For the average website, 80% of the potential speed improvement is in the front-end, only 20% in the back-end.
Web applications tend to rely more on back-end calls than websites and you can expect around 50-60% front-end speed potential for the average web application.
So the front-end area continues to be the single most important speed optimization area for websites and web applications.
With a limited effort it is perfectly possible to gain substantial speed improvements, that will reflect directly in increased conversions and business value.
In this article, we aim to give you enough insight into front-end optimization to enable you to make educated decisions about where to start and what to optimize:
In this article we will look at front-end optimization only, basically meaning optimization of everything except the HTML document.
The potential benefits, state of website speed and tools for testing website speed are covered in the Speed optimization primer. If you have not already read this article, we suggest you start there.
Let's start with the Usual Suspects, a handful of typical obstacles for good front-end performance found in most websites. It is a good place to search for the biggest bottlenecks:
Going through the Usual Suspects one by one for our example.dk website:
From Yslow we get following content breakdown of example.dk:
There are 67 First View requests in all. This is not an alarmingly high number of requests, but it certainly can be reduced. Things to look into here:
In total we would be able to reduce the number of requests to around 30, down from 67. The speed gain from reducing the number of requests is hard to measure up front, but it will probably reduce the Document Complete timing by 0.5-0.6 seconds.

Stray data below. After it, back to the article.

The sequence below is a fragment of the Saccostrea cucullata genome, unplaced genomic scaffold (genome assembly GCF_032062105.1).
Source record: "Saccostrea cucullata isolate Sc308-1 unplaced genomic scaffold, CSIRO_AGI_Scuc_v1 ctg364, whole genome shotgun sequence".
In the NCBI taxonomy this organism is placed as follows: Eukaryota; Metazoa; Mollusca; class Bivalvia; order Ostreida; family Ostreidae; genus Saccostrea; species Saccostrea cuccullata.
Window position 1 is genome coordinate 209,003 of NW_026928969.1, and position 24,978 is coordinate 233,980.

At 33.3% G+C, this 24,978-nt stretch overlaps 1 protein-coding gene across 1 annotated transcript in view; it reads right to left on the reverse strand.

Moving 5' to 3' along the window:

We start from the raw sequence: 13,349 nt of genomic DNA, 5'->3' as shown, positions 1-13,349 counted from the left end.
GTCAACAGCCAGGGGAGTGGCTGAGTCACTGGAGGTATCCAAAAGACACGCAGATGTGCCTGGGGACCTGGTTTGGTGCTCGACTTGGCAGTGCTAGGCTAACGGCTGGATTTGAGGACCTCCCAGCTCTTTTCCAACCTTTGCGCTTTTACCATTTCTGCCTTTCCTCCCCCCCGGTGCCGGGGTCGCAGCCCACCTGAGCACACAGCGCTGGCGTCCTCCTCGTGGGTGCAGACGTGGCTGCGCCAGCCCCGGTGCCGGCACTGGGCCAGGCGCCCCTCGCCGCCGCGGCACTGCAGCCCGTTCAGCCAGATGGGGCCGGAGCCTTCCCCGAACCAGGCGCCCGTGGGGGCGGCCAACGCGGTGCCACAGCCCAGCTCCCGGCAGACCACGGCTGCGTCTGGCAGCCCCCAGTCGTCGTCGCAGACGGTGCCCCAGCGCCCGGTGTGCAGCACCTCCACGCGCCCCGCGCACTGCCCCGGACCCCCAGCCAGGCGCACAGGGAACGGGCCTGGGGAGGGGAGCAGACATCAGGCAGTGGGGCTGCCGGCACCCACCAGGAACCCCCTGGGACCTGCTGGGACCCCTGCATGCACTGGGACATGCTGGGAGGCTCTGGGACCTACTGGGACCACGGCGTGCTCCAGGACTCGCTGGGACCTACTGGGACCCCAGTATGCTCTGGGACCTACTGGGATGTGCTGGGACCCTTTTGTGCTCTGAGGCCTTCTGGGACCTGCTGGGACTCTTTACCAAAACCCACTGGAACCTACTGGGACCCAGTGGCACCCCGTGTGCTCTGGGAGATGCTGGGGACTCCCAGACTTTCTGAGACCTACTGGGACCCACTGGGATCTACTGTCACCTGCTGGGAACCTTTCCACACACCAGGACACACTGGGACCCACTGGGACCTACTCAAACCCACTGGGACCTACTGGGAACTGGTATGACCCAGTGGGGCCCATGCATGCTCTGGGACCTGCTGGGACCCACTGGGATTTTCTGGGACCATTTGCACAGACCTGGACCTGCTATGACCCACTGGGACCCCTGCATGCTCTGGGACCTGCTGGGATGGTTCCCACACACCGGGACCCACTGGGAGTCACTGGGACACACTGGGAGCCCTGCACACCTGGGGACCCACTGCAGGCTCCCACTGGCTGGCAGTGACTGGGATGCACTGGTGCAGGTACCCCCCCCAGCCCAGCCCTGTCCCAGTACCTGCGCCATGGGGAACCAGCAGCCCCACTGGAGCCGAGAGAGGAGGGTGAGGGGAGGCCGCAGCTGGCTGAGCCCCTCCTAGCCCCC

To get a clear indication what we can expect of speed improvement by merging the JS files and load JS files deferred, see the following table:
The numbers are from webpagetest.org where JS files are blocked (removed from the download) in the test. With the removed JS files we get page load times in the 1.7 second region, quite a dramatic change from the baseline.
Add to that the speed improvement that can be found by merging the CSS files and reducing the CSS file size. Keep in mind though, that we need 1 CSS file, which by nature will be blocking.
If we can succeed in loading most of the JS files deferred or at least asyncronous, the savings in Document Loaded and Speed Index recorded in the table is not that far off.
All in all, we can expect an additional reduction in Document Complete of around 0.7-0.9 seconds by removing the blocking behavior of the CSS/JS files.
"The fastest request is the one not made" someone once said.
Most if not all of the static content on a regular website should have far future Cache-Control max-age or Expire settings (or both) in the HTTP headers. This will tell the browsers to cache the objects locally instead of repeatedly downloading the objects.
Correct cache settings will speed up things significantly for Repeat Views for visitors with primed browser cache. For various reasons we cannot count on all repeat page views to have a primed browser cache, but correct cache settings still benefits the majority.
To find the speed potential for correct cache settings for the example.dk site, have a look again at the baseline timings:
Check the Repeat View column. If all objects except the main HTML document was cached, we would reduce the Repeat View values to something close to 0.7 seconds.
As some static content cannot be cached (or we can't control the cache setting for 3rd party objects), like for example tracking pixels/beacons for web analytics software, we cannot count on all static objects to be cached - but most.
The waterfall diagram below shows Repeat View objects on example.dk. There are 8 static objects, some of them are in the critical path.
Setting proper max-age or Expire settings for those objects, will reduce the Repeat View Document Complete with around 0.8 seconds.
The number and file size of the images used on the average website is one of the more serious speed bottlenecks:
Images are used in 2 ways on an average website: as normal content images and as CSS background images.
To see how much speed potential there is in optimizing the images and the delivery of images on example.dk, we use again webpagetest.org.
Running a test where we first block the content images (and Flash files as they really should be converted to images), then running a test where we block the CSS images, gives us these timings: